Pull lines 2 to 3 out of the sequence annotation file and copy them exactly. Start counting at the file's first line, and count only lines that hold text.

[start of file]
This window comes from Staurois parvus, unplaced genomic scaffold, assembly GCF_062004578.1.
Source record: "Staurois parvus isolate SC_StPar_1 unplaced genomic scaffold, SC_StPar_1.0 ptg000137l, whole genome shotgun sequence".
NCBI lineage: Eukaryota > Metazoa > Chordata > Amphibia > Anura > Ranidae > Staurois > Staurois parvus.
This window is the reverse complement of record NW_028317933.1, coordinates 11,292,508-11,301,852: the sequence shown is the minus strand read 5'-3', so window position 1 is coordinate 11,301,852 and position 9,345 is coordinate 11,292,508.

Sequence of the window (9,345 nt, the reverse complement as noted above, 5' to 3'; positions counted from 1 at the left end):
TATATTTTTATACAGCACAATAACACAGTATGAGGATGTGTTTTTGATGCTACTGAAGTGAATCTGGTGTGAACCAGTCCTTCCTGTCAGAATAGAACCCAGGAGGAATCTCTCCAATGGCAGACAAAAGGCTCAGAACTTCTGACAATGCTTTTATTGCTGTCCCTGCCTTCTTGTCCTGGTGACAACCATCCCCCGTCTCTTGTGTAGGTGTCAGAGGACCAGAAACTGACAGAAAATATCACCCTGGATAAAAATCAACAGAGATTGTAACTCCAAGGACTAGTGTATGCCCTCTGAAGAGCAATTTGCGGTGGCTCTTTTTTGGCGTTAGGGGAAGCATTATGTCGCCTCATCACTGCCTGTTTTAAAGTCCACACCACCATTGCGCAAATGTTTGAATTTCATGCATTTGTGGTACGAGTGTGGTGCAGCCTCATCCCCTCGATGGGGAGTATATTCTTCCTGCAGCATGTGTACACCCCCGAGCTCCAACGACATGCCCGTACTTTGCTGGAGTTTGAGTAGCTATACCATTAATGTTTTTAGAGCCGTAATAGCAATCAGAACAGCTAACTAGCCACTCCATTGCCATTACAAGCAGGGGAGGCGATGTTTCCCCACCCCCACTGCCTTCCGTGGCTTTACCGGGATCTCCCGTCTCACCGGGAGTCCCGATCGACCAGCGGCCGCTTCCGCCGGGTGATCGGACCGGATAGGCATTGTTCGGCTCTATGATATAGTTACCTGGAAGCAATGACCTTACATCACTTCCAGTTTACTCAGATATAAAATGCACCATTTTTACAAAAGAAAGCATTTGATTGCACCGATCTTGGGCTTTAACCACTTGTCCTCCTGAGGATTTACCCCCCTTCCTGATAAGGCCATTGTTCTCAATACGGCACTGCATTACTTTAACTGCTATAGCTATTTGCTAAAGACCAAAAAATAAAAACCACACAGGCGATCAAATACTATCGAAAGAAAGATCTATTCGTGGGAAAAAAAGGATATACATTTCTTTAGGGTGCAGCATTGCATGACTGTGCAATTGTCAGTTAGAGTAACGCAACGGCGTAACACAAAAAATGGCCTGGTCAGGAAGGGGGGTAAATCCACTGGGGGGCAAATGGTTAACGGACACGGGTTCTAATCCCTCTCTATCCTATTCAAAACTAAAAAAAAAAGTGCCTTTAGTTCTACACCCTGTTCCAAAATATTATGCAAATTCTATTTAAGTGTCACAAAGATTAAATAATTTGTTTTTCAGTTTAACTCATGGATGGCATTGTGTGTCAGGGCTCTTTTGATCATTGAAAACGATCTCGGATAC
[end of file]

Source record: "Staurois parvus isolate SC_StPar_1 unplaced genomic scaffold, SC_StPar_1.0 ptg000137l, whole genome shotgun sequence".
NCBI lineage: Eukaryota > Metazoa > Chordata > Amphibia > Anura > Ranidae > Staurois > Staurois parvus.